Tracking and making effective use of consumer data can be the difference between a successful marketing campaign and one that falls flat. Aggregating and scaling such data, however, can be costly and time consuming and data providers must differentiate themselves in order to stay relevant. Unfortunately for this firm, profits are falling, competition is rising, and the stock’s valuation is priced for perfection. These issues land Acxiom (ACXM: $27/share) on November’s Most Dangerous Stocks list and in the Danger Zone this week.

ACXM’s Profits Headed In the Wrong Direction

Acxiom’s after-tax profit (NOPAT) has declined from $96 million in 2006 to $6 million in 2016, or -24% compounded annually, per Figure 1. The company’s NOPAT margin has fallen from 7% in 2006 to 2% TTM.

Figure 1: Acxiom’s Shrinking Profits

newconstructs_acxm_nopatdecline_2016-11-21

Sources: New Constructs, LLC and company filings

Profit is not the only fundamental measure in decline either. Acxiom’s return on invested capital (ROIC) has fallen from 7% in 2006 to a bottom-quintile 1% TTM. Across many key metrics, Acxiom’s business is showing significant signs of weakness.

Compensation Plan Misaligns Executive Interests

Acxiom’s executive compensation plan is heavily weighted towards long-term incentive pay (75% for CEO, 58% for other executives), with a smaller focus on annual cash bonuses. However, in each case, the metrics used to award bonuses and incentive pay do not align executive interests with those of shareholders.

Annual cash bonuses are paid out upon the achievement of two metrics, adjusted revenue and adjusted EPS, both non-GAAP metrics. While adjusted revenue removes the impact of acquisitions or divestitures, adjusted EPS removes stock based compensation expense and restructuring and impairment charges, among others.

Long-term incentive pay is awarded through stock options, restricted stock units, and performance stock units. Stock options and RSU’s are awarded based on a competitive market analysis while the PSU’s are awarded for achieving three year adjusted EPS growth, a non-GAAP metric.

In both forms of compensation, executives are incentivized by non-GAAP metrics that do little to create shareholder value and the adjustments in each allow significant leeway in meeting target goals. We would much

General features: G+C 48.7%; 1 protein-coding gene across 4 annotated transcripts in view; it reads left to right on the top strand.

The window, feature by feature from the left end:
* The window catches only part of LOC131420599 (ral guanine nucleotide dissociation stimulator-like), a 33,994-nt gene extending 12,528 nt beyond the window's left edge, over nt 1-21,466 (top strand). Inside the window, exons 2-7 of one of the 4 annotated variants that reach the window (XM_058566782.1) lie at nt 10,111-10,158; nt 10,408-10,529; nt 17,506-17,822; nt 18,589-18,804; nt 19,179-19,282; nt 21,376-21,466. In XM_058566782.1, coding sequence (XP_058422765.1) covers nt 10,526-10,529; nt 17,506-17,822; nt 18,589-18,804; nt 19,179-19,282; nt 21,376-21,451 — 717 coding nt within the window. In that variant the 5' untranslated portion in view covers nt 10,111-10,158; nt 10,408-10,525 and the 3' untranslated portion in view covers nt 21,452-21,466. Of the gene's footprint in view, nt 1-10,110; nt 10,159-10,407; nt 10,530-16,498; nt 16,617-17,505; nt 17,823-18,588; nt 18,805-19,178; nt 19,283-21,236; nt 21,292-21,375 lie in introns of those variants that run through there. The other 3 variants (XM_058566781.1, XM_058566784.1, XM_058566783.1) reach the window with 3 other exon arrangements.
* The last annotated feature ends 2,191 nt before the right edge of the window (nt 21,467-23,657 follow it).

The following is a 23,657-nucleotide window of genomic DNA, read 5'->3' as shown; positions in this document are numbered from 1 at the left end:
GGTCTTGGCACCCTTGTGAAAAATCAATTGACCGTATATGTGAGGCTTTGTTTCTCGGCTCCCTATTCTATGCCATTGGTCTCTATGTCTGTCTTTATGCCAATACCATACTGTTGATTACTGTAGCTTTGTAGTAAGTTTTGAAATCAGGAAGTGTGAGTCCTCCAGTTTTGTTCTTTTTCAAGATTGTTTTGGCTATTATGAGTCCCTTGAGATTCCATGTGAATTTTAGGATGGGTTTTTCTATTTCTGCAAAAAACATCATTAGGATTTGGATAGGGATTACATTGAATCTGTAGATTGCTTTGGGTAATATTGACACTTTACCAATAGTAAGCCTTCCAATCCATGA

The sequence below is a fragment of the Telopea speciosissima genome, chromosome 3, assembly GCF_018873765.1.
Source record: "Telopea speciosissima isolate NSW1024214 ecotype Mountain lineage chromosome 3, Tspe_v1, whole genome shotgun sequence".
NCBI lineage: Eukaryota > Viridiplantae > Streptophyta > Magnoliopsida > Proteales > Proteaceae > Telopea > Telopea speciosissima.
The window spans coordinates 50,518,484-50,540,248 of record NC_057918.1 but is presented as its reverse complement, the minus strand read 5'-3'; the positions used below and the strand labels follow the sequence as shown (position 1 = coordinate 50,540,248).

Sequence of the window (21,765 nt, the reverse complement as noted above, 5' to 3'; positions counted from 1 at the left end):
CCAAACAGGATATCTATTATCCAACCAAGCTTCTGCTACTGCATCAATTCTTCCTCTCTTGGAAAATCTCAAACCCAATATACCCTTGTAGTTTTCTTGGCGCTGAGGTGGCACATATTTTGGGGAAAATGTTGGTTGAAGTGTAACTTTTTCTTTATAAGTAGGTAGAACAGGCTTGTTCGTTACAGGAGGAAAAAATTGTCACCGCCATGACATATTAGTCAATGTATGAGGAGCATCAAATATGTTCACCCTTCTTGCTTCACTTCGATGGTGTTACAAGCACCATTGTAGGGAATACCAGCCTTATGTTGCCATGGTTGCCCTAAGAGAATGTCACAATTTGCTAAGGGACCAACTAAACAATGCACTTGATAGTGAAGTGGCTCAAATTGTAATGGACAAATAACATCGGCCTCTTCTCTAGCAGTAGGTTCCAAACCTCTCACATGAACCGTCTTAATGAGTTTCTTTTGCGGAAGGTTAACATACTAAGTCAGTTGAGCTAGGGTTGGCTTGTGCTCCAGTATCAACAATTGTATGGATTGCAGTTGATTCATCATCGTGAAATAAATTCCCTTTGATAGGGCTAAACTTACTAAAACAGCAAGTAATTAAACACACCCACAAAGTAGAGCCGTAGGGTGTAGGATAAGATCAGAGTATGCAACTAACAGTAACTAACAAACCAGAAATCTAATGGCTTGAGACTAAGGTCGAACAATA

rather see executive compensation tied to ROIC, as there is a clear correlation between ROIC and shareholder value. In its current state, ACXM’s executive compensation plan has done little to create shareholder value, as its economic earnings, the true cash flows of the business, have declined from -$44 million in 2006 to -$85 million TTM.

Non-GAAP Metrics Mask Economic Reality

Discretion over the calculation of non-GAAP metrics not only makes them non-comparable across the market, but unreliable measures of the economics of a business. See the dangers of non-GAAP metrics for more details on how companies can abuse non-GAAP. Acxiom’s use of non-GAAP EPS, non-GAAP operating income, and adjusted EBITDA distorts the economic reality of the business and gives investors an overly optimistic view of the firm. Below are some of the expenses ACXM removes to calculate its non-GAAP metrics:

  1. Restructuring charges
  2. Separation and transformation costs
  3. Amortization of intangible assets
  4. Impairment of goodwill

These adjustments have a significant impact on the disparity between economic earnings and ACXM’s non-GAAP metrics. In 2016, ACXM removed over $31 million in stock compensation expense (4% of 2016 revenue). Through the removal of this expense, $12 million in restructuring charges, and other adjustments, Acxiom reported non-GAAP net earnings from continuing operations of $47 million compared to GAAP net earnings from continuing operations of -$9 million and economic earnings of -$101 million. Per Figure 2, since 2012, non-GAAP earnings have fallen from $60 million to $47 million in 2016 while economic earnings have fallen from -$32 million to -$101 million over the same time. While both metrics are in decline, non-GAAP earnings create the illusion of profitability, while the economics of the business only grow more negative.